Toddlers…such beautiful, spontaneous and adorable little humans that are capable of carrying such BIG feelings! If you’ve come here at a loss as to how to handle their emotions, you’re in the rigth place.
What cause toddler tantrums/meltdowns?
FIrst of all before digging into the meat of this post and providing you with solutions, I think it’s important we try and understand WHY the meltdowns, shouting and crying DO happen from a psychological and developmental perspective:
It’s Important to note that toddlers, although they’re quite grown up to us in comparison to the baby we once knew, have very similar basic needs as babies do:
BASIC TODDLER NEEDS
- Hunger – toddlers burn energy very quickly….
- Sleep – we’ve all seen the effects of an over-tired baby, same for a toddler
- Protection – back when we lived in the wild this would mean….now what it means is….
- Love – they need to know that even though they aren’t always perfect that they are worthy of love
- Structure – kids thrive off predictability
While these are simple, they’re super important for an environment where your toddler can thrive.
So the first thing I would say to do is address these needs:
With that said, let’s dig into the main points:
1) Detach love for your toddler from their behaviour
The first concept I would say is, we need to detach the love that you have for your toddler from their behavior. And vice versa, you know, because this puts across the message that if they do something well then the reward is love.
And we I think we often fall into this trap when we say things like ‘Good, that’s great, good girl’…
And we use a lot of positive things rather than being specific, for example: ‘I love how you picked the blocks up for me today, that really helped me’. what the toddler then does, is learn that certain behaviours cause us to suddenly wrap them up in love.
If they don’t do these behaviours, then they are reprised of love. What happens in later life is then we become people pleasers and over givers that need to do things to get that love back. (I should know, I’m a recoverer from this!)
Rewarding good behaviour with love for your child develops a people-pleasing response
Now this is just a pattern that we repeat in relationships until we learn it. So if we can, be aware of this already when we’re parenting our own toddlers, it’s really helpful.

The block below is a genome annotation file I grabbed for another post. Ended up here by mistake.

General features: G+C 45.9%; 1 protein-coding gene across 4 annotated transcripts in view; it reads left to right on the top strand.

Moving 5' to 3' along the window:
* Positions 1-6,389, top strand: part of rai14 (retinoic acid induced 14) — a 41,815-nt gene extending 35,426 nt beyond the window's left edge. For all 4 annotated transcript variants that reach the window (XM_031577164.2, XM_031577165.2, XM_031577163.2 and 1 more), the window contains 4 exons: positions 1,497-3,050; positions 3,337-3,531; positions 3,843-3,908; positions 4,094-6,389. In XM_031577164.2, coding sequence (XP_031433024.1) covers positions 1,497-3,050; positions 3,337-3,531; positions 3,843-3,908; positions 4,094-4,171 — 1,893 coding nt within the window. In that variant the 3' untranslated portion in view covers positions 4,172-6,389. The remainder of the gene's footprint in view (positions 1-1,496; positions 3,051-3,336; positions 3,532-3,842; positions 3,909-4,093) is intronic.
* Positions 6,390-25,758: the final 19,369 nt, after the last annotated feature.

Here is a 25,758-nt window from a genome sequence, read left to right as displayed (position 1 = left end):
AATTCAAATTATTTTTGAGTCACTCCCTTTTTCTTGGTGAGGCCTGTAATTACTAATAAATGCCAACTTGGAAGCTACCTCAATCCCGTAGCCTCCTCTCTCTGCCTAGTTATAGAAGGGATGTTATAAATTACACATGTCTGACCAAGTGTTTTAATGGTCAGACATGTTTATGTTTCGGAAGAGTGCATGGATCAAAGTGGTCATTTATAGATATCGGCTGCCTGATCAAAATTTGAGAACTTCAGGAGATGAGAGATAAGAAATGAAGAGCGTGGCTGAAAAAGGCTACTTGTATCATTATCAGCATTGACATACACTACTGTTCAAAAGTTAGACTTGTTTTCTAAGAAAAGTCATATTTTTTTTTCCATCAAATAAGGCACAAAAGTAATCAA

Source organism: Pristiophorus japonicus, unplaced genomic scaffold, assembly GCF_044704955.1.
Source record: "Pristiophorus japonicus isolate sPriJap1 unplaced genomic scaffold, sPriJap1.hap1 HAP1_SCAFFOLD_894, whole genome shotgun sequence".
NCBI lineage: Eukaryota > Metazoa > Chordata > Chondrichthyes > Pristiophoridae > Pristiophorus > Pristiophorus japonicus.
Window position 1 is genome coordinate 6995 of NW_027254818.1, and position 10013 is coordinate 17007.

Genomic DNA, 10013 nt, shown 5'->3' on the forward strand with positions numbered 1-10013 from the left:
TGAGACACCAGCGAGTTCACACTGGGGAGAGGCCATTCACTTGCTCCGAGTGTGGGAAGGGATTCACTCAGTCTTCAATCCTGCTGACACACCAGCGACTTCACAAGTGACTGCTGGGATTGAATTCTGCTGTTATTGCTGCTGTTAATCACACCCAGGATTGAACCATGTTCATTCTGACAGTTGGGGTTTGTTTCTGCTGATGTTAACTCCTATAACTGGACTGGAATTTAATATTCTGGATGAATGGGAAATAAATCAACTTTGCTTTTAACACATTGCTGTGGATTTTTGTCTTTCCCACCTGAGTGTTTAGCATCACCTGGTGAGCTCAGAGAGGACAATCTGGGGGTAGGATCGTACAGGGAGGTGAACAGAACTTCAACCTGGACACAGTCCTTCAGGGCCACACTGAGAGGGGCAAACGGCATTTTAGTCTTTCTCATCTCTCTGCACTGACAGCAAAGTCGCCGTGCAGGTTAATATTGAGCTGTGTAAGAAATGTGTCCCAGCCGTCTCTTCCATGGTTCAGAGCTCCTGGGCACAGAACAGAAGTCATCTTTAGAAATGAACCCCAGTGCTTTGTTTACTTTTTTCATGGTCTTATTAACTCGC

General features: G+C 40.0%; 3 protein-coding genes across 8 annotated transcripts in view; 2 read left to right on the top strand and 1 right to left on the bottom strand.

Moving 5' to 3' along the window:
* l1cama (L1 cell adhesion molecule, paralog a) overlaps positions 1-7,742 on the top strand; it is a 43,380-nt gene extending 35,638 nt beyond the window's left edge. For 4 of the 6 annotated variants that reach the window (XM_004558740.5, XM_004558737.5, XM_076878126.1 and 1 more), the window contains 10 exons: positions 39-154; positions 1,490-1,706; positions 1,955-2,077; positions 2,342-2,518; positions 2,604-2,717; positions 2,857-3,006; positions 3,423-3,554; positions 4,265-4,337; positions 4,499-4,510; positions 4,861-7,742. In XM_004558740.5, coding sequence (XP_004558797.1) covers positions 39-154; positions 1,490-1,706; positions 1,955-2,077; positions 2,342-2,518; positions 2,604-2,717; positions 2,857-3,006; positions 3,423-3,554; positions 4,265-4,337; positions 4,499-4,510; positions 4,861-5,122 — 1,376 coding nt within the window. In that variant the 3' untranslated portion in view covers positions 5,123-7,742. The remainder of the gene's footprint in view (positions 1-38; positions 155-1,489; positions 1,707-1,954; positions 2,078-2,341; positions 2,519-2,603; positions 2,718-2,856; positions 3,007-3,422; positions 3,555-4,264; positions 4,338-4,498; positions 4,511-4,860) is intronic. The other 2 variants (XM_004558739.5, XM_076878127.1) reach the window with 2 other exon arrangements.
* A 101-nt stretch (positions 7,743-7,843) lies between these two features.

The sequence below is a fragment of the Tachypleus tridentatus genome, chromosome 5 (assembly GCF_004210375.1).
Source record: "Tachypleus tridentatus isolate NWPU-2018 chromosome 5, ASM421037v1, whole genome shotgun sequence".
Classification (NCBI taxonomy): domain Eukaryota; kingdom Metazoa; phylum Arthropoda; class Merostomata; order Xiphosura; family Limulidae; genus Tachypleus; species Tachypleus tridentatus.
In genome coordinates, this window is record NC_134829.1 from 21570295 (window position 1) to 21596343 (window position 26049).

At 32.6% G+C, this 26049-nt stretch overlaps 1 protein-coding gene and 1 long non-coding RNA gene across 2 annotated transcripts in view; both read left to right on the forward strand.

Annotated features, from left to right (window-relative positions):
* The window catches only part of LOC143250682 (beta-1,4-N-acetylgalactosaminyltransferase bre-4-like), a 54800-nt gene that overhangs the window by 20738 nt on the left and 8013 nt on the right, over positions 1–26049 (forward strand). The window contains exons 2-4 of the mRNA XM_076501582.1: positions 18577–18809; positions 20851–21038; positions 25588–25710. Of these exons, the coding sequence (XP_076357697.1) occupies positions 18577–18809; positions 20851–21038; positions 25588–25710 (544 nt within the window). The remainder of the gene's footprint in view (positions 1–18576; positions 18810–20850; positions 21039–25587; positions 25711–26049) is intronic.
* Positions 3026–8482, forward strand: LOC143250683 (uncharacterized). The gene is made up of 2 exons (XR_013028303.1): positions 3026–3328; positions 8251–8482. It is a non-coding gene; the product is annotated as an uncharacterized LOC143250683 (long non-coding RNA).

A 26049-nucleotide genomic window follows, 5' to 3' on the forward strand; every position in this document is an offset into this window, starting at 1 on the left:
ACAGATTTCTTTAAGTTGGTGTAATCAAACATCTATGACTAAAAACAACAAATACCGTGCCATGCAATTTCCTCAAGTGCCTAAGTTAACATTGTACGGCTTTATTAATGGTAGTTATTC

If you think about it, we don’t decide to love a baby more or less depending on their cries – we love them because they are our children. So the idea of detaching this really takes us away from the feeling that in the same way, good behaviours equal love.
When we shift the behaviour, from being subjective to impartial, it really helps take our relationship as mother and child or father and child to a different level.
How do we work towards non-reward systems?
Although this is a subject for an entirely different post, I will mention a few things I do apply personally (even if I’m still learning and putting this into practice):
- Reframe your view of what discipline is (hint: in this case it does not refer to behaviourism) – this is a great article here which explains more
- Don’t be afraid to set limits – even if this means your toddler will cry and get upset (we often avoid this because we don’t know how to handle the big emotions)
- Find motivations outside short-term reward systems – taking the time to explain life skills and walking through them is worth it
- Become an authoritative, rather than dictating
These are some suggestions you can start to use to create a space where emotions are welcome and worked with rather than shut down in fear.
Most of us are naturally afraid of where emotions can take us, so this then becomes our reflection in our children. If you think about day-to-day conversations, as adults we have become accustomed to responding with ‘I’m good’ responses, we wear a sort of mask unintentionally. Toddlers don’t wear any mask, so you see the extreme of what’s going on in their world all the time.